It is also important to bear in mind that the legal landscape for TDM is changing and sometimes unclear. Elsevier has taken the position that text mining should be made available to researchers for non-commercial research purposes and at no extra charge, because we think this is the right thing to do in support of science and research. Because of the vast amounts of copyright material being downloaded and then mined, and the fact that copyright law differs globally, a license-based approach enables us to provide clarity to researchers about how they can make the most out of our research; what they can and cannot do with content; and gives us the confidence that content is being used for bona fide research purposes.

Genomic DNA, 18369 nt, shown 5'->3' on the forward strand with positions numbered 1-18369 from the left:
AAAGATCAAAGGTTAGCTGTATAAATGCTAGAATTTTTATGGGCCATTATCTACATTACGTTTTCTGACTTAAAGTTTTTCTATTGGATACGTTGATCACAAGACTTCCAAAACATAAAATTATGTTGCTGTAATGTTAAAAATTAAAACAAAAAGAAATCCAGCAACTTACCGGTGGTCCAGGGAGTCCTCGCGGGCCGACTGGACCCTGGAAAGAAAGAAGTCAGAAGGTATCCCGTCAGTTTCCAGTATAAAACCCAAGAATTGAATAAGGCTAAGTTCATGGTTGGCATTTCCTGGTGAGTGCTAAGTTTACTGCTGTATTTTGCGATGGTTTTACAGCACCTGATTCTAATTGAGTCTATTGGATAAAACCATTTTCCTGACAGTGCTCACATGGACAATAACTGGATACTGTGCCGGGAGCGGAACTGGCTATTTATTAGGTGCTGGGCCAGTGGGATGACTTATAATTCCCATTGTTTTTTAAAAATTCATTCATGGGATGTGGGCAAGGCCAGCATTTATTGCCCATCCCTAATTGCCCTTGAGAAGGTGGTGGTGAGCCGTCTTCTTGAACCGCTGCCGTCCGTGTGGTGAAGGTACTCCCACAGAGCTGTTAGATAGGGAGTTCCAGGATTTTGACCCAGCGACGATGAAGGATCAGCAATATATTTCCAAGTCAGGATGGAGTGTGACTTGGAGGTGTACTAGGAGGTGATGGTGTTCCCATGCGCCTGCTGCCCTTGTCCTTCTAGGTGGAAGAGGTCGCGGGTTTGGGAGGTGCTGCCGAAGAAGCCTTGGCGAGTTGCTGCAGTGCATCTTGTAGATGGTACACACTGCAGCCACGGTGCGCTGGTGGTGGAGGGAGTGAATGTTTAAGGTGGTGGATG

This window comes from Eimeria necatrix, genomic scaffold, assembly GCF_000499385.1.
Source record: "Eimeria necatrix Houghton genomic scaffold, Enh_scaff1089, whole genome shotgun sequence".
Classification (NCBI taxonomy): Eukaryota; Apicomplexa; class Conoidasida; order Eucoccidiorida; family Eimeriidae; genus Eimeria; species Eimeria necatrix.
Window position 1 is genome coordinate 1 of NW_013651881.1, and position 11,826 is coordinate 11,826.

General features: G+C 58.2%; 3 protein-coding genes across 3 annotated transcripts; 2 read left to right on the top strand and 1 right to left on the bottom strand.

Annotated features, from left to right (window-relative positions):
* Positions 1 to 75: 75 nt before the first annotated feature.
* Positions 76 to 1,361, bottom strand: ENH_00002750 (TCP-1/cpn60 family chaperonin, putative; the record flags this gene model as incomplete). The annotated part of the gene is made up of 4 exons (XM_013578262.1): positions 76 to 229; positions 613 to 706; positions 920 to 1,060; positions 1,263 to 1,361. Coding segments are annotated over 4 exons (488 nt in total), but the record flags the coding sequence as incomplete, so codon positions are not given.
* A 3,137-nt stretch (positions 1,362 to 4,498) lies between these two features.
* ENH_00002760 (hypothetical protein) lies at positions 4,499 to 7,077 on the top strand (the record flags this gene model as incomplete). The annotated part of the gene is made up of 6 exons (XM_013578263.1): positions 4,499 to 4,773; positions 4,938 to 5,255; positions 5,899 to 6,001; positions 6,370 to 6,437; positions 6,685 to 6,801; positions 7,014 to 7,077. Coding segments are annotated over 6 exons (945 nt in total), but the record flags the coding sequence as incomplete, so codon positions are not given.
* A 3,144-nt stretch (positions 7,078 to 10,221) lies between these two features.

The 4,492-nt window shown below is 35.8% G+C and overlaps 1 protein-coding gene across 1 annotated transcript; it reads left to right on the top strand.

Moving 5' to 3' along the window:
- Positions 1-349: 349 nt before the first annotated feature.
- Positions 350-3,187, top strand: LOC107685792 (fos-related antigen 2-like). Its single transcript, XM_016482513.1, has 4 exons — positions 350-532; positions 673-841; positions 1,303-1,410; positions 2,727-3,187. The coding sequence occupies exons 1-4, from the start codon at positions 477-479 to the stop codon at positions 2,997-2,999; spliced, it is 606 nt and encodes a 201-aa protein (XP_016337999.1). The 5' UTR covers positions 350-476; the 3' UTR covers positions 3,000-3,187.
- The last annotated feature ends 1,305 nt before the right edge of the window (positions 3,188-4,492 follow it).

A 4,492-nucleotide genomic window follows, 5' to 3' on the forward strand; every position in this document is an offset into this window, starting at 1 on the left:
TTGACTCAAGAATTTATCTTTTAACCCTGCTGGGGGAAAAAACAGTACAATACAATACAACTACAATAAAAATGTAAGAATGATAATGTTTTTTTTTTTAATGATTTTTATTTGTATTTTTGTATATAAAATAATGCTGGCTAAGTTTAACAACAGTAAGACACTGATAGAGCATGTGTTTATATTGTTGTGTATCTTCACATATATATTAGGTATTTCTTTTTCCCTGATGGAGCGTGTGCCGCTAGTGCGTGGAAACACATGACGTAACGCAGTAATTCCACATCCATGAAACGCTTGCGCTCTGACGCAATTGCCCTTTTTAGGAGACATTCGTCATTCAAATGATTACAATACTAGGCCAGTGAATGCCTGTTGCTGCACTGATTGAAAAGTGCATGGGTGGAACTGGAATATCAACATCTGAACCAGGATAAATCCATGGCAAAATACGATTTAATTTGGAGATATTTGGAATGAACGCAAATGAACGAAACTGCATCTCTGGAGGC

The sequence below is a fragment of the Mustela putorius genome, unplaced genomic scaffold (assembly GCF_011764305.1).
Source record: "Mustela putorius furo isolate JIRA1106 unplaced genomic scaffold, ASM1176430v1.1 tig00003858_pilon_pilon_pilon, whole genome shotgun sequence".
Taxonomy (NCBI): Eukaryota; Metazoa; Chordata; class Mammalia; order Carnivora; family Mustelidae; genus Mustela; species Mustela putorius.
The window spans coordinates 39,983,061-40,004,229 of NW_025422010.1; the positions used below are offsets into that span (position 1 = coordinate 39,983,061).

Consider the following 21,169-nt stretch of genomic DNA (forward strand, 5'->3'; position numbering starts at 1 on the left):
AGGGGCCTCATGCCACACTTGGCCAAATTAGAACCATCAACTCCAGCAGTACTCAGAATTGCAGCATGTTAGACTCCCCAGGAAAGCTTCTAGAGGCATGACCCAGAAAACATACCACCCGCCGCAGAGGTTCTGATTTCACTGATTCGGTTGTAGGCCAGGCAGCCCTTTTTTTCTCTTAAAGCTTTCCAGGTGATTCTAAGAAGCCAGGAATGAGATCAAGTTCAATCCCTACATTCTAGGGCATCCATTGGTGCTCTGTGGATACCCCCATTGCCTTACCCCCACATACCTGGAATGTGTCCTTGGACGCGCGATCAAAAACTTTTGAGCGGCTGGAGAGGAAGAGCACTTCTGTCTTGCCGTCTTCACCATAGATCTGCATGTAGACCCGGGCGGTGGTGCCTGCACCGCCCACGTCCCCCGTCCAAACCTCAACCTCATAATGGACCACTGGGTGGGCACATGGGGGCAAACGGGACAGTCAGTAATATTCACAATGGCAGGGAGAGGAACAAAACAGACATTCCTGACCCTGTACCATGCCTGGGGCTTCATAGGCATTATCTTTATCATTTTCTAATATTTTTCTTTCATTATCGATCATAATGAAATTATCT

4. Why do researchers want to mine the content that Elsevier publishes?

ScienceDirect offers journal articles and book chapters from nearly 2,500 journals and 26,000 books – 11 million pieces of content. You may also have seen that the 61% of our journal impact factors increased between 2012 and 2013 and that many of our journals occupy the top position by impact factor in their subject category. In other words, we have a wealth of high quality content that researchers want to use to further their research. However, we recognize that a lot of researchers want to mine across publishers and that’s why we are proud to be one of the first signatory members of CrossRef Text and Data mining, which enables researchers to access and mine content from a number of publishers, through a bespoke CrossRef API.

5. Now that they’re able to do it, what might they be able to achieve? Could it lead to some startling new discoveries?